Vancouver Thursday, January 9, 2020 10:15 AM

 

People experiencing poverty now have better access to income and disability assistance through a series of changes designed to give them the help they need, when they need it.“We took a careful look at the existing policies for income and disability assistance and asked if they’re helping or harming the people they are meant to support,” said Shane Simpson, Minister of Social Development and Poverty Reduction. “All of these changes are removing unnecessary barriers that prevent people who were already struggling to get the support they need to break out of the cycle of poverty.”

Changes to the Employment and Assistance Act and the Employment and Assistance for Persons with Disabilities Act and regulations took effect on Jan. 1, 2020. These include:

  • ending the requirement for seniors to pursue Canada Pension Plan retirement benefits before the age of 65;
  • expanding access to security deposits and introducing a pet damage deposit;
  • amending the definition of spouse; and
  • eliminating the two-year independence rule.

Simpson made the announcement while meeting with one of the new community integration specialists (CIS) at the Vancouver Aboriginal Friendship Centre Society. Through the Ministry of Social Development and Poverty Reduction, the CIS position is designed to bridge the gap between some of B.C.’s most vulnerable people and supports and services. CIS workers go into communities to connect people to their local agencies and organizations.

The CIS team and policy amendments are part of a cross-government effort to better connect people with the services they need. Barriers, like a lack of identification or a security deposit for a home, can prevent people from receiving important services, accessing income assistance or finding stable housing. Government is identifying and reducing barriers by updating policies and ensuring that the changes reach the people they are designed to help.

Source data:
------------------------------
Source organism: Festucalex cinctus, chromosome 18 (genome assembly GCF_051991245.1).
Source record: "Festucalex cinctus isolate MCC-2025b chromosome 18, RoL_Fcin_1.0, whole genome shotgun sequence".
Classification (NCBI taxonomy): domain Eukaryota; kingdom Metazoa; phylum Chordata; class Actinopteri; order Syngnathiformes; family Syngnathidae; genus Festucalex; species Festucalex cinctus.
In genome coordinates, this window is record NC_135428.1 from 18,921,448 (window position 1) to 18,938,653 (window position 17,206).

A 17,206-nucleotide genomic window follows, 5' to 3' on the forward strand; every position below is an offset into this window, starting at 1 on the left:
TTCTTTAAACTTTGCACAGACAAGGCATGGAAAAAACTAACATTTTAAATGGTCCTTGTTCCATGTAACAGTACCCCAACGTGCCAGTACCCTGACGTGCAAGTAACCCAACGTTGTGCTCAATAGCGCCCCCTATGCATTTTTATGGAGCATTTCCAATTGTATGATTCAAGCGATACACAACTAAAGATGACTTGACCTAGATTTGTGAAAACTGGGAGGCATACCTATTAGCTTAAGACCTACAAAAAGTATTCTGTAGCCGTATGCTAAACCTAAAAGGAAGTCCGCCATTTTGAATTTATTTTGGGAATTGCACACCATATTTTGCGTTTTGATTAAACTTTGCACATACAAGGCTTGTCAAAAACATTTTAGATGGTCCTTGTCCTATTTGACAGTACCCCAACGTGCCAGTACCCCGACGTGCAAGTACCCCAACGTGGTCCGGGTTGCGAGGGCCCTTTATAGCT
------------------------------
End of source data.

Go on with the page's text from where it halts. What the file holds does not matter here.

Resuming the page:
The changes are part of a series of amendments. The first set of changes took effect in July 2019 and included expanding access to the identification supplement, removing the $10,000 asset limit on a primary vehicle and expanding the moving supplement for people to move anywhere in B.C. All of the changes reflect the principles of affordability, accessibility, social inclusion and reconciliation, as laid out in TogetherBC: British Columbia’s Poverty Reduction Strategy.

Delivering on the Poverty Reduction Strategy is a shared priority between government and the BC Green Party caucus and is part of the Confidence and Supply Agreement.

Quotes:

Susan Tatoosh, executive director, Vancouver Aboriginal Friendship Centre Society –

“A new partnership between the Vancouver Aboriginal Friendship Centre Society and the Ministry of Social Development and Poverty Reduction has a community integration specialist working in our office once a week and connecting one-on-one with the urban Indigenous people who we support here. Having a CIS team member in the office helps to streamline access to government services for urban Indigenous people who are experiencing poverty and homelessness, and recognizes the importance of VAFCSs culturally based supports and services.”

Adrienne Montani, provincial co-ordinator, First Call: B.C. Child and Youth Advocacy Coalition –

“The elimination of the policy requirement that young adults are financially independent for two years before receiving income assistance will help vulnerable young adults get the support they need right away. This is an important change that will better support youth aging out of care, who already experience multiple barriers that prevent them from moving forward into adulthood. It is equally important for other youth who do not have family support during this important time in their transition to adulthood.”